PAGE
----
I think that a large part of this is that the system as a whole can still be pretty daunting to people who have literally no experience with it.  The subway and light rail systems are less daunting, but also much less comprehensive in scope.  For someone who is taking transit to avoid traffic (and having to find parking once arriving), the bus system encompasses a lot of the same drawbacks as driving does, and so a train that can take me within a mile or two of my destination is dominating boon to the use of transit.  I don’t like sitting in traffic in my car, and I wouldn’t like it on a bus.

TAP Cards and passes: I have a monthly pass on a tap card, and I like it. However,  they can be kind of an ordeal to deal with online (buying or reloading, really).  Streamline the places where passes/cards are bought online (the Metro online store, taptogo.net) because the online ordering systems all look different, and the date range of the month passes you can purchase are not always clear, but that’s kind of a moot point because I’ve found it impossible to register my tap card online to load it with a pass anyway.  As such, the only clear and easy way is to reload it is at the station once it’s expired, which I do, but the ticketing machines at Metro stations should just SELL TAP cards (I understand this is in the works), and it should be easy to load them with a pass or cash value online.  It presently is not.

Finally, my biggest peeve with the system is this:  if one buys a weekly pass, it should last a week.  If one buys a monthly pass, it should last a month.  Weekly/monthly passes only being valid for the calendar week/month are at best unintuitive, and at worst outright confusing to someone new to the system, or someone visiting for more than a day or two who doesn’t want to rent a car.  Granted, in a time-modular pass system, it doesn’t make sense to offer prorated pricing on longer duration passes, so at the *very* least make it so that I can get my money’s worth for the duration I paid for.

Approach the issue as though you were someone who had never used L.A. public transit.  That was me a couple months ago, and it took a lot of bouncing around online and talking to friends to get a decent enough understanding of the system and overcome the barriers to entry  (the largest of which is trying to overcome the comfort and routine we become accustomed to by having and using a car for *everything*, in favor of going places you might never have gone using methods whose operations seem complex and mysterious unless you’ve put in time and effort to understand it).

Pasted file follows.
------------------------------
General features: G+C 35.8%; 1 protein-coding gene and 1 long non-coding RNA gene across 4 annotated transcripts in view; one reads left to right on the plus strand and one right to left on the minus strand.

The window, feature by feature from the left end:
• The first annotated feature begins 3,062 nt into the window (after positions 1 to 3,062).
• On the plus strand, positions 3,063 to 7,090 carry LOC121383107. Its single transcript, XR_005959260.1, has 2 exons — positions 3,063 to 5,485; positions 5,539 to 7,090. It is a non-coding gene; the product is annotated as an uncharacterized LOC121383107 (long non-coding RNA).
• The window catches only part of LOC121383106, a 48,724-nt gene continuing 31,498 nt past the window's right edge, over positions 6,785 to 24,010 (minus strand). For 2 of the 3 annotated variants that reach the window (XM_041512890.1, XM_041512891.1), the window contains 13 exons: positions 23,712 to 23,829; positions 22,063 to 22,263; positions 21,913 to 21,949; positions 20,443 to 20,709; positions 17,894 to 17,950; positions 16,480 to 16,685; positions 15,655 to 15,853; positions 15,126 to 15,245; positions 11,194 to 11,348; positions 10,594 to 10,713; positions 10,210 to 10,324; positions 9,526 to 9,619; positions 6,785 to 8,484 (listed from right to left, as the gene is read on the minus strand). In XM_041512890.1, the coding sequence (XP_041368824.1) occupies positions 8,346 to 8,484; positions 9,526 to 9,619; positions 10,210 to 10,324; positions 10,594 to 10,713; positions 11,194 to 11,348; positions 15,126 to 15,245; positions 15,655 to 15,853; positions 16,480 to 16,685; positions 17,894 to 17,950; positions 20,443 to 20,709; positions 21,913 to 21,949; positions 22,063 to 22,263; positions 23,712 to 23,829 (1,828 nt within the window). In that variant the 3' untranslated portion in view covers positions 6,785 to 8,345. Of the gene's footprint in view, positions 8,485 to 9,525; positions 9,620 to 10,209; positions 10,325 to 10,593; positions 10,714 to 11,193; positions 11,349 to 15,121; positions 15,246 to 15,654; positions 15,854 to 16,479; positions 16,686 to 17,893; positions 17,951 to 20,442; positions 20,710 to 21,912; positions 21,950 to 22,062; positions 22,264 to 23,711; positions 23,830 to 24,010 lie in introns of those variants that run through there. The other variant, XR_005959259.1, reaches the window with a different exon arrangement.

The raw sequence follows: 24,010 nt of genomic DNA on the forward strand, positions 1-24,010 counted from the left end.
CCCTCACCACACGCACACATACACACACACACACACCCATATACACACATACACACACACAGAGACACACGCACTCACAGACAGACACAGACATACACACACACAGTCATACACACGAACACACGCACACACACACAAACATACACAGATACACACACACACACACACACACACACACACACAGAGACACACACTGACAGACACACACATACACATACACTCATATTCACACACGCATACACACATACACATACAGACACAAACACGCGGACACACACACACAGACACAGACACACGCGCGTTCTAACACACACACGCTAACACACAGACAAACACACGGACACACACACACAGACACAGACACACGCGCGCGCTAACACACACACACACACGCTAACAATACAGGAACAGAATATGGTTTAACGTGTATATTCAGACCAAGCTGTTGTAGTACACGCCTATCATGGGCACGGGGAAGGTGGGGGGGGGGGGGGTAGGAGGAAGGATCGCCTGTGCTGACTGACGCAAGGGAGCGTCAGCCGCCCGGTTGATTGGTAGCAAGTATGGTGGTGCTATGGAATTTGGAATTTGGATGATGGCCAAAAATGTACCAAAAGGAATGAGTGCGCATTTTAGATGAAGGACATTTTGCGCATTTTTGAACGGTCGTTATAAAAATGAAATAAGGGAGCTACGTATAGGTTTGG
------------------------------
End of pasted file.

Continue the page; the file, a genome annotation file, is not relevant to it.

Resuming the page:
In light of that, it doesn’t shock me one bit that people take the easier (and more frustrating) way out and just drive themselves, unthinking, between the endless walls of unmoving frustrated cars, not-even-blissfully unaware that there are better, faster, cheaper options to those who seek them.   Creating better awareness that transit already exists that can solve a lot of these things that people love to hate about Los Angeles is the first step in breaking down and overcoming the stigma of public and alternative transportation and getting people out of their little mobile metal isolationist universes.

There’s a lot to overcome.

2 replies

  1. He also noted that he could take Route 183 but he does not since it only offers hourly service at the time he goes to work. In addition to rail (or maybe instead of some of the lesser rail extensions) we need to add enough money to ensure that all bus routes operate at least every 30 minutes during the day.

  2. Dan, I think you hit the proverbial nail on the head.

    Reading “Why You Ride” regularly, the trend seems to be that discretionary transit riders want rail, while as we know, most of Metro’s ridership is on its buses. Obviously, we should be making the experience better for captive riders, but to attract choice riders, Metro needs better reliability-something a train typically provides better than a bus (unless it has its own RoW). To get people on transit, using transit has to be easy for novice riders–nobody wants to look clueless and have to ask for help. You’ve also got to let driving become more difficult and less reliable. As long as transit–whether trains or buses–has its own right-of-way, traffic congestion can be transit’s best friend.

    The caveat is that rail expansion for typically wealthier patrons cannot come at the expense of the much more extensive bus system (which it often does).